Explore this section to learn more about hepatitis B, including a description of the disease and how it's diagnosed.
Why is the liver important?
The liver is the second largest organ in your body and is located under your rib cage on the right side. It weighs about three pounds and is shaped like a football that is flat on one side.
The liver performs many jobs in your body. It processes what you eat and drink into energy and nutrients your body can use. The liver also removes harmful substances from your blood.
What is hepatitis B?
Hepatitis B is a liver disease caused by the hepatitis B virus (HBV). HBV causes the liver to swell and prevents it from working well.
About 95% of adults who are exposed to HBV fully recover within 6 months (acute HBV) without medication. About 5% have HBV all their lives (chronic HBV) unless they are successfully treated with medications. Infants born to mothers infected with HBV are at high risk of developing chronic HBV. Chronic HBV can lead to cirrhosis (scarring) of the liver, liver cancer, and liver failure.
Who is at risk of having hepatitis B?
Anyone who has come in direct contact with HBV-infected bodily fluids (blood, semen, and vaginal secretions) is at risk.
- Were born to an HBV-infected mother
- Have ever worked with or come in contact with infected bodily fluids
- Have ever lived with an infected person
- Have ever had unprotected sex with an infected person
- Have ever had multiple sexual partners
- Have ever had a sexually transmitted disease
- Are a man who has sex with men
- Have ever injected or inhaled drugs (even once)
- Have ever worked or been housed in a prison
- Have ever traveled to countries where HBV is common
- Have ever been on hemodialysis
What are symptoms of hepatitis B?
Many people with acute or chronic HBV have no symptoms. When symptoms occur, they may include tiredness, fever, loss of appetite, nausea, headache, muscle soreness, pain near the liver, and jaundice (a yellowing of the skin and whites of the eyes).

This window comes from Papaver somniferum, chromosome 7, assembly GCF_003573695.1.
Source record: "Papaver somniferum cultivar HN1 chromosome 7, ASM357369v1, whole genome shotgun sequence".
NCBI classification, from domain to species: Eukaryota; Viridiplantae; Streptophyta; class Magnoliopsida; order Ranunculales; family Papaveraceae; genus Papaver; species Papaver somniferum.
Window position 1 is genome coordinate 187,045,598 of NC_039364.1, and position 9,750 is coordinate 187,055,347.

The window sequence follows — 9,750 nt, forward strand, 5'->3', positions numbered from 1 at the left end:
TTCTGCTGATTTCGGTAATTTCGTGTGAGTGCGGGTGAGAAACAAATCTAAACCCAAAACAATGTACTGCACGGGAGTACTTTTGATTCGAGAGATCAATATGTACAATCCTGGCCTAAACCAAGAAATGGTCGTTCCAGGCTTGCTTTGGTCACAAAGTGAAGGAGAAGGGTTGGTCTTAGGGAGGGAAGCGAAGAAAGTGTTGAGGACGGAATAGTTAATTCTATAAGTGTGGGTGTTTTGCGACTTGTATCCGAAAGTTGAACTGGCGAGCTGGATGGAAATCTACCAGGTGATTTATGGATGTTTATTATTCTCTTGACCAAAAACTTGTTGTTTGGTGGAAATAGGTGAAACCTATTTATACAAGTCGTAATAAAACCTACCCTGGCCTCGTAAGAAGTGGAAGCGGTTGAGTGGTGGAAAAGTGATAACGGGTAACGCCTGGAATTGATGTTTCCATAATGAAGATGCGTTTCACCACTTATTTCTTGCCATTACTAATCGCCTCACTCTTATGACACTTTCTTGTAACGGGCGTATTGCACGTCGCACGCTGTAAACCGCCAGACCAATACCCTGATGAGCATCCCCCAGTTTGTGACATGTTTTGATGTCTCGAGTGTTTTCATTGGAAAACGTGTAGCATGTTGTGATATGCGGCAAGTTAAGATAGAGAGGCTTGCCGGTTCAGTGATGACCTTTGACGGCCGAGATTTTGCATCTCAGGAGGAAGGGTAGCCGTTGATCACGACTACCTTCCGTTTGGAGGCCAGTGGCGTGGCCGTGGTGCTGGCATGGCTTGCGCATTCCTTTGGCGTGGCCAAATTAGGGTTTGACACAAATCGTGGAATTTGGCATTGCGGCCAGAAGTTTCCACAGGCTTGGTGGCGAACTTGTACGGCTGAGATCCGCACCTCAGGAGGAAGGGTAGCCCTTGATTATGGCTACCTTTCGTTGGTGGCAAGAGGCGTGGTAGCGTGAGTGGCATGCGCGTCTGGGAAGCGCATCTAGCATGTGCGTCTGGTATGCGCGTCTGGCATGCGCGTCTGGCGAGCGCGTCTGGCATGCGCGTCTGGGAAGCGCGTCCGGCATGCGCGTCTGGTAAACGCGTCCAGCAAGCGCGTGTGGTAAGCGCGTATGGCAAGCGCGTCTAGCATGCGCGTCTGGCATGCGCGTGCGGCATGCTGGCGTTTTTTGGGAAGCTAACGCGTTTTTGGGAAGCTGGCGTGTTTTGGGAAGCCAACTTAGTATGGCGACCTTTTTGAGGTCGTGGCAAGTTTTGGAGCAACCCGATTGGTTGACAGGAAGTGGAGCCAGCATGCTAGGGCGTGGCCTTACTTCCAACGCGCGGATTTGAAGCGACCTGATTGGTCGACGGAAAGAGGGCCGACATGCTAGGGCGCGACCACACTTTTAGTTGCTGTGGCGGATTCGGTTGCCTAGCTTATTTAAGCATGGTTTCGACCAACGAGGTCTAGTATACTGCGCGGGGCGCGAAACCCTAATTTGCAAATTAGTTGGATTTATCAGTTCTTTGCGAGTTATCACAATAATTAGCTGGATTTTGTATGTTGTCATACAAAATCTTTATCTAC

Symptoms often begin two to five months after infection. Symptoms usually last for several weeks, but can last up to six months.
How is hepatitis B diagnosed?
Hepatitis B is diagnosed by blood tests.
Blood tests are done to check if HBV antibodies are in the body. Antibodies are proteins created by the immune system in response to viruses.
How is hepatitis B treated?
Doctors often recommend bed rest, drinking lots of fluids, eating a healthy diet and avoiding alcohol. Medicines are not used to treat acute HBV. It is important to see your doctor regularly to make sure your body has fully recovered from the virus.
There are several treatment options for chronic HBV: tenofovir, adefovir dipivoxil, interferon alfa 2b, pegylated interferon alfa 2a, lamivudine, entecavir, and telbivudine. These medicines may not work for all people with hepatitis B. Also, patients taking these medicines need to be monitored by their doctors for side effects.
HBV medications should not be taken by pregnant women unless recommended by their doctors. Some pregnant women with HBV can be treated to prevent transmitting HBV to their babies.
If you have HBV, it is important to talk to your doctor about treatment options and liver cancer screenings every 6-12 months. Also, talk to your doctor about the hepatitis A vaccine.
What is the best way to stop the spread of hepatitis B?
Hepatitis B vaccination in people who have not been exposed to HBV is the best way to prevent infection. The hepatitis B vaccine is given in 3 doses. The first 2 doses are given one month apart and the final dose is given 6 months later.
Other ways to stop the spread of HBV are:
- Get tested if you are pregnant or want to become pregnant
- Not sharing needles
- Practicing safe sex
- Not sharing razors, toothbrushes, or other personal items
- Not donating blood, organs, or tissue
- Using only clean needles and equipment for tattoos or body piercings
- Telling your doctors, dentists, and other healthcare providers
Who should be vaccinated against hepatitis B?
Those who should be vaccinated against HBV include:
- All newborns and children
- People with liver disease not caused by HBV
- People with HIV
- Healthcare and emergency workers, military personnel, morticians and embalmers
- People who have ever been on hemodialysis
- People working or housed in prisons
- Staff and patients at institutions for the developmentally challenged
- People with multiple sexual partners
- Men who have sex with men
- People who have ever injected or inhaled drugs
- Sexual partners and household members of people with HBV
- Travelers to countries where HBV is common
- Members of ethnic or racial groups with a high rate of HBV infection including Asian and Pacific Islander Americans, African Americans, Latino Americans, Native Americans and Alaskan Natives